Mindfulness and Acceptance in Multicultural Competency
A Contextual Approach to Sociocultural Diversity in Theory and Practice
The Context Press Mindfulness and Acceptance Practica Series
Published by: New Harbinger Publications
Imprint: Context Press
In recent years, mindfulness and acceptances-based therapies have gained immense popularity in the field of behavioral health. And as these therapeutic models have proliferated, their teachings and practices have been introduced to a wide range of diverse applications.Cognitive behavioral approaches often rely on a client’s values as a catalyst for treatment. But because values are often culturally biased, it can be difficult to apply the same techniques to clients from different cultural and ethnic backgrounds. That’s why multicultural competency training for mental health professionals is so important. Mindfulness and Acceptance in Multicultural Competency presents a contextual approach to sociocultural diversity in both theory and practice.
In this book, author Akihiko Masuda examines the cultural competency and cultural adaptation of three major therapeutic models based in mindfulness and acceptance: dialectical behavior therapy (DBT), mindfulness-based cognitive therapy, and acceptance and commitment therapy (ACT). Readers will learn how to translate these treatment models to other language communities, and how to tailor therapeutic approaches to address a number of cultural factors, including religion and spirituality, social stigma, and prejudice.Written for professionals, students, and practitioners, this book offers solid data and research that shows how innovations in acceptance and mindfulness therapies can be directed for the health and wellness of all people, no matter their race, creed, or cultural background. The book includes contributions by Lynn McFarr, PhD, Holly Hazlett-Stevens, PhD, Michael P. Twohig, PhD, Jason Lillis, PhD, Michael Levin, MA, and Jason Luoma, PhD.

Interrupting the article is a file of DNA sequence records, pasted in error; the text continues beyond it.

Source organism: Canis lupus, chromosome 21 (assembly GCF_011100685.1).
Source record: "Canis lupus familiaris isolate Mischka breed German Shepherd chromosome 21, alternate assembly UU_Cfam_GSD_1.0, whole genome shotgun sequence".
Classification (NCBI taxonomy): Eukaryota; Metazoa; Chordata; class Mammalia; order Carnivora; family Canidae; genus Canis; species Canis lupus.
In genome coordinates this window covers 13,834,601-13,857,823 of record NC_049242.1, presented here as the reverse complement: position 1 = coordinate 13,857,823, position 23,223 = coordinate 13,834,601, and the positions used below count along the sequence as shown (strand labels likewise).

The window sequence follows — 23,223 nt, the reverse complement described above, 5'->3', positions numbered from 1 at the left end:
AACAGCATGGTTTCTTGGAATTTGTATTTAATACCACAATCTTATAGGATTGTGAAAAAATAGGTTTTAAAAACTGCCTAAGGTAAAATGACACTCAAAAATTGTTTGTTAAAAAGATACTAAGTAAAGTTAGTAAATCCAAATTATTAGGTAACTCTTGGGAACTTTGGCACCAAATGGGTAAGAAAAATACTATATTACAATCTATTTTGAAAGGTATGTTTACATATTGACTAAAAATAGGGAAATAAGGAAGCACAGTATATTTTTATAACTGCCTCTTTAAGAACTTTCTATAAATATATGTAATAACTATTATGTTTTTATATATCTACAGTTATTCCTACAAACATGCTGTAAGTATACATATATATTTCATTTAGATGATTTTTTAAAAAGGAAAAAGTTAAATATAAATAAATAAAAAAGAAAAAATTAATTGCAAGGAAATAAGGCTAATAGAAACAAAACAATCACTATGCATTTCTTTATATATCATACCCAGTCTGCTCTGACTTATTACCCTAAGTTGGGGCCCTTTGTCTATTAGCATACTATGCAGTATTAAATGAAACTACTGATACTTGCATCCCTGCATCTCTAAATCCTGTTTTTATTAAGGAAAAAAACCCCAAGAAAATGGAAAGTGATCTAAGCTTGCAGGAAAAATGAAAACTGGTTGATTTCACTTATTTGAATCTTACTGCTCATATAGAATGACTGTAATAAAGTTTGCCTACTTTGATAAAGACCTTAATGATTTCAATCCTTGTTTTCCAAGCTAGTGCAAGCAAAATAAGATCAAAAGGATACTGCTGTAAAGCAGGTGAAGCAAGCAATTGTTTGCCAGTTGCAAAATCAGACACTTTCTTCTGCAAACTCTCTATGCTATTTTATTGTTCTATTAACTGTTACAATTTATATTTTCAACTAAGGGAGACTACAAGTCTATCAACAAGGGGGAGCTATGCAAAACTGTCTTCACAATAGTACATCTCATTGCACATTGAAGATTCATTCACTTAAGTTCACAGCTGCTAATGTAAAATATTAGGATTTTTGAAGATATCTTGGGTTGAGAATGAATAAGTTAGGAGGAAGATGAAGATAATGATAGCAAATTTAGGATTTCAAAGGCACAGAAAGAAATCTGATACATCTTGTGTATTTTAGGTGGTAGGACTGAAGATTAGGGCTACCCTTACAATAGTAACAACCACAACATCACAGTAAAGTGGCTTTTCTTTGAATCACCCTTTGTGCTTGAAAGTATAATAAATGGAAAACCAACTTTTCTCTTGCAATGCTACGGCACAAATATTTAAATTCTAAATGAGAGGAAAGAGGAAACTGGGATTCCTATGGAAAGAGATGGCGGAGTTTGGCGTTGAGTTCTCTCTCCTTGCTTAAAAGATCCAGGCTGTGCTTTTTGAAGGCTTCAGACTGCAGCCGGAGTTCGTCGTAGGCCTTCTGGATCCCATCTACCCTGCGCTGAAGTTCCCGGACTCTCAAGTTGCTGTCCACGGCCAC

The Mindfulness and Acceptance Practica Series
As mindfulness and acceptance-based therapies gain momentum in the field of mental health, it is increasingly important for professionals to understand the full range of their applications. To keep up with the growing demand for authoritative resources on these treatments, The Mindfulness and Acceptance Practica Series was created. These edited books cover a range of evidence-based treatments, such as acceptance and commitment therapy (ACT), cognitive behavioral therapy (CBT), compassion-focused therapy (CFT), dialectical behavioral therapy (DBT), and mindfulness-based stress reduction (MBSR) therapy. Incorporating new research in the field of psychology, these books are powerful tools for mental health clinicians, researchers, advanced students, and anyone interested in the growth of mindfulness and acceptance strategies.
“Acceptance and mindfulness [methods are] drawn from multiple cultures around the world. That is a part of what makes this work so relevant to cultural issues on the one hand, and in need of culturally competent application on the other. This ground-breaking volume walks through both sides of this issue in a way that will uplift, energize, and empower practitioners. Highly recommended."
—Steven C. Hayes, PhD, codeveloper of acceptance and commitment therapy (ACT)
“Mindfulness and Acceptance in Multicultural Competency addresses challenges in the application of mindfulness- and acceptance-based interventions to diverse groups. The emphasis throughout the book is on the principles of these approaches rather than on their topographical or surface characteristics. There is a breadth of topics, including cultural issues, such as cultural competence and cultural adaptation of interventions, as well as sociocultural issues, such as discrimination, prejudice, stigma, and minority status. …This book provides a useful conceptual framework to guide research and clinical practice.”
—Gordon C. Nagayama Hall, professor of psychology and director of clinical training at the University of Oregon
“Most therapists aspire to be culturally competent, but what does this mean for those using mindfulness and acceptance-based treatments? Are these interventions effective with diverse groups? Should they be adapted to reduce cultural bias? If so, how? Can clinicians use mindfulness- and acceptance-based methods to improve their own cultural competence? Fascinating and practical, this book provides compelling answers to these and other important questions.”
—Ruth Baer, PhD, professor of psychology at the University of Kentucky and editor of Mindfulness-Based Treatment Approaches